Twentieth — and Final — F-35 Jet Arrives in Vermont | Off Message

Twentieth — and Final — F-35 Jet Arrives in Vermont


Col. David Shevchik, far right, saluting after he landed - JAMES BUCK
  • James Buck
  • Col. David Shevchik, far right, saluting after he landed
The Vermont Air National Guard on Wednesday welcomed the 20th and final F-35 fighter jet to its fleet, making it the first base in the country to receive its full complement of the state-of-the-art aircraft.

"Today marks another notable milestone, and it also presents a clear reminder of the awesome responsibility that we've all been entrusted with," 158th Fighter Wing Commander Col. David Shevchik told dozens of Air Guard members gathered on the tarmac at Burlington International Airport, where he had just made a smooth — and loud — landing after a three-hour flight from Fort Worth, Texas.

The final jet's arrival comes 13 months after the first F-35s landed in Vermont and brings VTANG one step closer to becoming a deployable unit. But while Wednesday's event was celebratory in nature, Shevchik took time to address persistent complaints from critics who say the new jets are far more loud and disruptive than their predecessors, the F-16s. 

"We know there's some that have struggled with our conversion," Shevchik said.

Controversy shadowed the decision to base the jets in Burlington for years leading up to their arrival. And the complaints have only increased now that the noisy new neighbors are here.
Hundreds of people urged Gov. Phil Scott earlier this year to suspend flight operations during the pandemic — to no avail. The Burlington City Council approved a similar resolution at a meeting in April, calling to cease flights over concerns that the jet noise was impacting people's mental health. That, too, went unheeded.

More in the Burlington area complained last month when the Air Guard performed night training exercises, which it said were needed to meet U.S. Air Force requirements and proficiencies.
  • James Buck
  • The F-35
Shevchik acknowledged that the base's activity has "ramped up" since the first F-35s arrived last year. But he said that the Air Guard has taken "significant steps" to mitigate its noise impact, "including avoiding patterns that involve flying near local schools, not conducting landing exercises here — we do that elsewhere — and upon takeoff, we achieve the maximum height and altitude as quickly as we can.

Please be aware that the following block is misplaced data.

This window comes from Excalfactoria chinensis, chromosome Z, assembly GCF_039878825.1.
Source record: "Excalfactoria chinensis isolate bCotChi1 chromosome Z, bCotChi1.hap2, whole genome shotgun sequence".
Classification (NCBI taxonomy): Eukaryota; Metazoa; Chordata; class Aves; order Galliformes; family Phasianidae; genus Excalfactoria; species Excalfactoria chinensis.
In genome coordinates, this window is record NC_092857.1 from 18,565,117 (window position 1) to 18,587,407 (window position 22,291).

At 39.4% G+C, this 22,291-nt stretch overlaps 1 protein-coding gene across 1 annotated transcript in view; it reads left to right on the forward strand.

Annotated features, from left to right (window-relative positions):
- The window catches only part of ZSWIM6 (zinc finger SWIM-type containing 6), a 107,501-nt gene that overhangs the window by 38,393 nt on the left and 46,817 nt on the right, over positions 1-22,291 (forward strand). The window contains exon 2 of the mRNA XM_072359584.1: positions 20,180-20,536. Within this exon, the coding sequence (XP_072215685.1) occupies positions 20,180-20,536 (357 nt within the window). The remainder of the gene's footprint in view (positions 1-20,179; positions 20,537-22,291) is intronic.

"And when we land, we land from the highest altitude possible," he continued.

The Air Guard, according to Shevchik, is also engaged in two studies that will show whether it is meeting the requirements of its environmental impact statement. 

"We will be held accountable to that report, and we will keep the public informed of that work," he said.
For its part, the Burlington International Airport recently secured about $3.8 million in federal grants to address noise concerns related to the jets. About $340,000 of that funding will be used to install three "mobile sound monitoring units" to gauge noise generated by air traffic. Another $3.49 million will be used to soundproof the Chamberlin School in South Burlington, which is located just a few blocks from the airport.

Shevchik, who took over command at the start of the year, said Vermont's F-35s are among more than 570 that been deployed around the country. The U.S. eventually hopes to expand the fleet to 3,000 jets.

"As the first Air National Guard Base to be selected for the opportunity to train and prepare to deploy the F-35, our work matters — and it doesn't end here," he said, noting that the wing should be fully combat ready by the end of next year. 

"We'll [then] be ready to serve no matter where and when we are called, just like what we've always done," he said.